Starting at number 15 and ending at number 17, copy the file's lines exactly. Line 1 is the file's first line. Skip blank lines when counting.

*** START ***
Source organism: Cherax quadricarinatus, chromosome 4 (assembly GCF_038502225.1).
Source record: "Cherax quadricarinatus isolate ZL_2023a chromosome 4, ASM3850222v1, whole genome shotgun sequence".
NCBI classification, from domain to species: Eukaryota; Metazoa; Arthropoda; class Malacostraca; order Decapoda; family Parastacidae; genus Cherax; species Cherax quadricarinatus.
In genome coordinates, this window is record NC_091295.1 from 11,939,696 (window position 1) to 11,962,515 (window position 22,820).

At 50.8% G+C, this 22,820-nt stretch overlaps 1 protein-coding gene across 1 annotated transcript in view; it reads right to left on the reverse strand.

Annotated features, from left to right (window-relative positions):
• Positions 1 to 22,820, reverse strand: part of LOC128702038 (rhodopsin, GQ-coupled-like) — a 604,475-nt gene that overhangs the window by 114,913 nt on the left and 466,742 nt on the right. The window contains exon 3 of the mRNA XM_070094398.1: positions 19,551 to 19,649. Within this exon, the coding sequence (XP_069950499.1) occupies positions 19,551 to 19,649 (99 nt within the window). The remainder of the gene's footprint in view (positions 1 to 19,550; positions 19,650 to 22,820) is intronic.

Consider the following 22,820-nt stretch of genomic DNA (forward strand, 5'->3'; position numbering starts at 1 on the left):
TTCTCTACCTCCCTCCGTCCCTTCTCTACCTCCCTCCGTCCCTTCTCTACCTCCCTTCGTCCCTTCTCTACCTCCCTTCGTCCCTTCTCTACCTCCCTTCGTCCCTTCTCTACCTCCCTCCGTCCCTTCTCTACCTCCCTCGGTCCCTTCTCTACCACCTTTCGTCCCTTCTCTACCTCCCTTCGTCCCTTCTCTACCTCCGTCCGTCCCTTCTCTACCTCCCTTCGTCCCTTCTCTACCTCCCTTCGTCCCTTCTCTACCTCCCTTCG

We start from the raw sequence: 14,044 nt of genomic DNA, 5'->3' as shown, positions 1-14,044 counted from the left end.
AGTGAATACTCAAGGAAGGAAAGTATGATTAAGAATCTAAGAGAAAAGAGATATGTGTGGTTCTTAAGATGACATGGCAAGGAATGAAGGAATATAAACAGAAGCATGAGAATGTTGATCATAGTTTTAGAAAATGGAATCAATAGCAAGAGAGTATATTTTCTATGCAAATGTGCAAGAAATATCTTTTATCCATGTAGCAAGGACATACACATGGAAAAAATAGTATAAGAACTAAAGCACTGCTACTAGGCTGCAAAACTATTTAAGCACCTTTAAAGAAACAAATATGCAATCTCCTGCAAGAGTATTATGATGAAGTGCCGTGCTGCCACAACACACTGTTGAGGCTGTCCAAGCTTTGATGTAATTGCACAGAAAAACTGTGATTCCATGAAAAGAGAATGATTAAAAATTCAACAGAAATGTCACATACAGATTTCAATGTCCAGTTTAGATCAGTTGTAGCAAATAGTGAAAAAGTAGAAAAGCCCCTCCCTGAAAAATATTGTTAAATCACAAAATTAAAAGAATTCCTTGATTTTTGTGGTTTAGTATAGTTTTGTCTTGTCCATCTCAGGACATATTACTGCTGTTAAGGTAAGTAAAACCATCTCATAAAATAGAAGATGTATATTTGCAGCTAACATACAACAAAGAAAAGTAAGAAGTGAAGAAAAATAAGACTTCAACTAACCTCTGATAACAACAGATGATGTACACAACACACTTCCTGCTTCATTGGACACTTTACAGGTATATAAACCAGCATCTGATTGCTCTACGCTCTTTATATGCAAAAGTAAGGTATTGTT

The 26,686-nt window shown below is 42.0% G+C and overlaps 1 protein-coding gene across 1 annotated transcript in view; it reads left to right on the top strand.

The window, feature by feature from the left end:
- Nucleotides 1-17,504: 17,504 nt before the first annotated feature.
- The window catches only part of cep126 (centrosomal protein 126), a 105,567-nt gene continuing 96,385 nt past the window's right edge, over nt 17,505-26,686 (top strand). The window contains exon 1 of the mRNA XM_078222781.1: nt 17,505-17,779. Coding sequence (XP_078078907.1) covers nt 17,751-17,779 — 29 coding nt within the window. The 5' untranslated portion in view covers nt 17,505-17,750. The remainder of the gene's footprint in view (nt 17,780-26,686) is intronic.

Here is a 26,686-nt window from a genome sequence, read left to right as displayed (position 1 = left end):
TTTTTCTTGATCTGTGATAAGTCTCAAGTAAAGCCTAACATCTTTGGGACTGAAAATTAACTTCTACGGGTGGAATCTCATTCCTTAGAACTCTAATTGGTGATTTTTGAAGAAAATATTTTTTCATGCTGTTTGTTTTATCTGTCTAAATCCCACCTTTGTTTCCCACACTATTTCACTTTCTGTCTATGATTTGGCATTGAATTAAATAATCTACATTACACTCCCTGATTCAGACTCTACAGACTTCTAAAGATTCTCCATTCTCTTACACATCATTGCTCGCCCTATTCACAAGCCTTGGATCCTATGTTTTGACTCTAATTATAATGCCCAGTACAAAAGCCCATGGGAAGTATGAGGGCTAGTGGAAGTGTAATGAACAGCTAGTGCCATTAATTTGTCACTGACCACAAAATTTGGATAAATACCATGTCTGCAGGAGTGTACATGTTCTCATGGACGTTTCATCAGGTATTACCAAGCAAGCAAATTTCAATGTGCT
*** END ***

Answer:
- The window catches only part of cep126 (centrosomal protein 126), a 105,567-nt gene continuing 96,385 nt past the window's right edge, over nt 17,505-26,686 (top strand). The window contains exon 1 of the mRNA XM_078222781.1: nt 17,505-17,779. Coding sequence (XP_078078907.1) covers nt 17,751-17,779 — 29 coding nt within the window. The 5' untranslated portion in view covers nt 17,505-17,750. The remainder of the gene's footprint in view (nt 17,780-26,686) is intronic.

Here is a 26,686-nt window from a genome sequence, read left to right as displayed (position 1 = left end):
TTTTTCTTGATCTGTGATAAGTCTCAAGTAAAGCCTAACATCTTTGGGACTGAAAATTAACTTCTACGGGTGGAATCTCATTCCTTAGAACTCTAATTGGTGATTTTTGAAGAAAATATTTTTTCATGCTGTTTGTTTTATCTGTCTAAATCCCACCTTTGTTTCCCACACTATTTCACTTTCTGTCTATGATTTGGCATTGAATTAAATAATCTACATTACACTCCCTGATTCAGACTCTACAGACTTCTAAAGATTCTCCATTCTCTTACACATCATTGCTCGCCCTATTCACAAGCCTTGGATCCTATGTTTTGACTCTAATTATAATGCCCAGTACAAAAGCCCATGGGAAGTATGAGGGCTAGTGGAAGTGTAATGAACAGCTAGTGCCATTAATTTGTCACTGACCACAAAATTTGGATAAATACCATGTCTGCAGGAGTGTACATGTTCTCATGGACGTTTCATCAGGTATTACCAAGCAAGCAAATTTCAATGTGCT